Meanwhile, Mr Musharraf insisted that al-Qaeda's command and communication system had been eliminated and its "sanctuaries" in Pakistan's rugged tribal regions had been overrun.
Security forces had captured 700 of its fighters, he said.
However, the president admitted small groups of al-Qaeda militants might still be hiding in the country's North and South Waziristan regions, bordering Afghanistan.
As the investigation gathered pace, the parents of British couple Jeremy Larkin, 28, and Amelie Vickers, 31, who have disappeared since the blasts in Egypt, flew into Sharm el-Sheikh to search for them.
The young couple had gone out in Naama Bay on the last night of their week-long holiday at the Hyatt Regency Hotel.
Fergus Stewart, from Glasgow, the Hyatt Regency general manager, said they had been drinking in the hotel's Stars Bar in the early evening before heading to Naama Bay, where they went to the Camel Bar at about 10:30pm.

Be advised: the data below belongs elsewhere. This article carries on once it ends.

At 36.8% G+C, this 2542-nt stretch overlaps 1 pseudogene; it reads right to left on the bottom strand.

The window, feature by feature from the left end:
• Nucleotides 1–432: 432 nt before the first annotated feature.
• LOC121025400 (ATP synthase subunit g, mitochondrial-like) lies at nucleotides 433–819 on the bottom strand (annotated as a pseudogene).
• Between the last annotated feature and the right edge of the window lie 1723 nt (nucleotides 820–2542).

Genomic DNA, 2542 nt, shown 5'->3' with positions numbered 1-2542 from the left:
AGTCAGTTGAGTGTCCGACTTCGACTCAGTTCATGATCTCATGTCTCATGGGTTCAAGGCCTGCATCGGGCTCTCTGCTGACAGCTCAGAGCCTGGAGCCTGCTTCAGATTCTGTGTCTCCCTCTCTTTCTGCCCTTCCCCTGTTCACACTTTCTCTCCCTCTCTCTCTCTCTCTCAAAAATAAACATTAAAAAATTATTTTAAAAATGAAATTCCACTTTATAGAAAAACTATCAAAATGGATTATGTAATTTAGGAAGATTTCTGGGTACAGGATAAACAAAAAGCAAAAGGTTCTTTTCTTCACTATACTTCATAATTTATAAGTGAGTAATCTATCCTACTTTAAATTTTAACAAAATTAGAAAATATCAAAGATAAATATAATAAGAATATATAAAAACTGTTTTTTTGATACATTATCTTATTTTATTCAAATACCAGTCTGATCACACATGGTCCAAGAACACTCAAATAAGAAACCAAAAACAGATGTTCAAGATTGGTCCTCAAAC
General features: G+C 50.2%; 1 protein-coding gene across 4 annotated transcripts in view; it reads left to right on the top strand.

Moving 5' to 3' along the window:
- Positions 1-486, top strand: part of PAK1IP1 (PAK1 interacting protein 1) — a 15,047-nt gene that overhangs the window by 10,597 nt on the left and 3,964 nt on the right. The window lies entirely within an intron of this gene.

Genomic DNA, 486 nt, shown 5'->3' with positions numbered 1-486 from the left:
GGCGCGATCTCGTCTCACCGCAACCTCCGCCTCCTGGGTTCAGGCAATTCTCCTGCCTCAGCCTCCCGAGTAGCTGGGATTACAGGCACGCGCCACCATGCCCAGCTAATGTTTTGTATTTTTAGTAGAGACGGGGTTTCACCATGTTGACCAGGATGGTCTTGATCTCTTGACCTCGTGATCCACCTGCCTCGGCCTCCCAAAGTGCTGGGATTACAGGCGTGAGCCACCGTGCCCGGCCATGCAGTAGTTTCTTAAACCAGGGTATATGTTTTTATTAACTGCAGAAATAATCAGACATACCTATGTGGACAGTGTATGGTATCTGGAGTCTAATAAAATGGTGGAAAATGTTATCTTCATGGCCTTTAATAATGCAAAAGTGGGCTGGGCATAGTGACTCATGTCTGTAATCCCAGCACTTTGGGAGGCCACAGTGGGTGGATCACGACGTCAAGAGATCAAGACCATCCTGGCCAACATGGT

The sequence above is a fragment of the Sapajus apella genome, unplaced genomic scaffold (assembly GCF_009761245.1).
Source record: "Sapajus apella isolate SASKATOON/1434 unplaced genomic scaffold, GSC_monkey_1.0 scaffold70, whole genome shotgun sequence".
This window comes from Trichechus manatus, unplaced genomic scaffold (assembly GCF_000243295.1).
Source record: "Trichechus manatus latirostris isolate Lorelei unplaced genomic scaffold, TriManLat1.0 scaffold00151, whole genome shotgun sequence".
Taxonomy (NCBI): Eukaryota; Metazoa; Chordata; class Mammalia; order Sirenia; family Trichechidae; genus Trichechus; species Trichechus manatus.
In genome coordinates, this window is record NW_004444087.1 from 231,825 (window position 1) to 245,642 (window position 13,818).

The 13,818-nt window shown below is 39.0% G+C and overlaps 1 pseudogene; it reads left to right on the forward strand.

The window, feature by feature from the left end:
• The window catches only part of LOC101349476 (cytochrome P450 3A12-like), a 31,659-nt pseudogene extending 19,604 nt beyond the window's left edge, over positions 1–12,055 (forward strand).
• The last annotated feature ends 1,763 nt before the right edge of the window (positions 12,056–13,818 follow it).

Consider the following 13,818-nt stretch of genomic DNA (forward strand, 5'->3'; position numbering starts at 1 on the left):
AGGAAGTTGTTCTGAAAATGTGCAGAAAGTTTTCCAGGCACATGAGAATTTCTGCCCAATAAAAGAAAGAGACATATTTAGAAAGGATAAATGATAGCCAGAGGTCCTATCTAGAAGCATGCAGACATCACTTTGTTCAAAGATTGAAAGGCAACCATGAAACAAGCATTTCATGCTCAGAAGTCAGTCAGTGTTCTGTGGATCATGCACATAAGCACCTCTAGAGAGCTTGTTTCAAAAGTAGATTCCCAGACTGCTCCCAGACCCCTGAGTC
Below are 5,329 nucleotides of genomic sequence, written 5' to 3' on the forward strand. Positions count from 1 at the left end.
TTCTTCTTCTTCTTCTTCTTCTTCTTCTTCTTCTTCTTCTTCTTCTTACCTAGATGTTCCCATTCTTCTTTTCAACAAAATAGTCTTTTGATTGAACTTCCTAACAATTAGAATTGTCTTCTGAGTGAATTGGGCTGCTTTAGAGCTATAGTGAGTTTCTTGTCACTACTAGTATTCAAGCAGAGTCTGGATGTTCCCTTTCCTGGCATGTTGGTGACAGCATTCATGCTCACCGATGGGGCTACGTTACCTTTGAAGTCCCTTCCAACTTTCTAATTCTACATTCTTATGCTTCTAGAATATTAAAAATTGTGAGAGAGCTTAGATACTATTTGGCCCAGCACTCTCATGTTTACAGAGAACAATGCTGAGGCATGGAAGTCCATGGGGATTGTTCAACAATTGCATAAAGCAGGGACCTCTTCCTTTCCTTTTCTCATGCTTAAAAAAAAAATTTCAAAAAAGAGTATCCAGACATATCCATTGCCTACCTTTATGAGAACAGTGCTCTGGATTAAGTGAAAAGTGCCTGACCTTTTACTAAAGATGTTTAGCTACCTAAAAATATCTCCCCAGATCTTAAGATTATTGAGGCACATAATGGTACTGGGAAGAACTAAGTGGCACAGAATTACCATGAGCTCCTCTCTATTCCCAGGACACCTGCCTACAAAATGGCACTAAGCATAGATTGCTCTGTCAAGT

"At this stage we are trying to track their movements in the bay. We are looking for things like credit card movements," Mr Stewart said.
Elizabeth Thein, 25, from Skegness, was also hunting for missing relatives. Her mother Lesley Ayers, 50, from Basildon, Essex, and her grandmother Valerie Bracci, 70, from Canvey Island, Essex, were staying at the Ghazala Gardens Hotel, which was destroyed by a car bomb.
The women were due to fly back to Gatwick airport last night, but failed to turn up for their flight.
Mrs Bracci's sons Peter and Christopher also flew to join the search. Mrs Thein said: "I have been trying my mum's mobile phone constantly, but it just keeps going through to voice mail. We are so worried about them both and just need to know what has happened to them.
"I have been in touch with the British embassy several times, but they are just taking information rather than giving it out at this stage," she added.
She added: "It is difficult to describe what we are going through and how we feel.
"We are just desperate for someone to tell us what has happened to them. We feel like we are playing a waiting game. It's the not knowing that is the hardest."